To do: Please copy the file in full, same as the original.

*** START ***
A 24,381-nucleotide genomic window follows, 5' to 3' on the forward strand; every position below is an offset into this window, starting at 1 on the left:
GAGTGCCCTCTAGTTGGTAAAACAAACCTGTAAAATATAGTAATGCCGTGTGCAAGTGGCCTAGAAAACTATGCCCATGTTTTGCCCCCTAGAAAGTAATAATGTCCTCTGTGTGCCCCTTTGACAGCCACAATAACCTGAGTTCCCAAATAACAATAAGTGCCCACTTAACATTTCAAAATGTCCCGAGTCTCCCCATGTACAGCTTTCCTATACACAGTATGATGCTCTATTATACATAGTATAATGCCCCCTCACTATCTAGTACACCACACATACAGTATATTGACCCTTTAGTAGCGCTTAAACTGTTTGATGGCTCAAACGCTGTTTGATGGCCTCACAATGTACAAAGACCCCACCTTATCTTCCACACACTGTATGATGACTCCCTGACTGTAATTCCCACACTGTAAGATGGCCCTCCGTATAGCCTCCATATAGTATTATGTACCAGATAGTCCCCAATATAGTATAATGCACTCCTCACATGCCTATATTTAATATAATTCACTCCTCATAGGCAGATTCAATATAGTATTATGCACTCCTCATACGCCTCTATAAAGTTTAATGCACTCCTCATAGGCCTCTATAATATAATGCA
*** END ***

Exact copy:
A 24,381-nucleotide genomic window follows, 5' to 3' on the forward strand; every position below is an offset into this window, starting at 1 on the left:
GAGTGCCCTCTAGTTGGTAAAACAAACCTGTAAAATATAGTAATGCCGTGTGCAAGTGGCCTAGAAAACTATGCCCATGTTTTGCCCCCTAGAAAGTAATAATGTCCTCTGTGTGCCCCTTTGACAGCCACAATAACCTGAGTTCCCAAATAACAATAAGTGCCCACTTAACATTTCAAAATGTCCCGAGTCTCCCCATGTACAGCTTTCCTATACACAGTATGATGCTCTATTATACATAGTATAATGCCCCCTCACTATCTAGTACACCACACATACAGTATATTGACCCTTTAGTAGCGCTTAAACTGTTTGATGGCTCAAACGCTGTTTGATGGCCTCACAATGTACAAAGACCCCACCTTATCTTCCACACACTGTATGATGACTCCCTGACTGTAATTCCCACACTGTAAGATGGCCCTCCGTATAGCCTCCATATAGTATTATGTACCAGATAGTCCCCAATATAGTATAATGCACTCCTCACATGCCTATATTTAATATAATTCACTCCTCATAGGCAGATTCAATATAGTATTATGCACTCCTCATACGCCTCTATAAAGTTTAATGCACTCCTCATAGGCCTCTATAATATAATGCA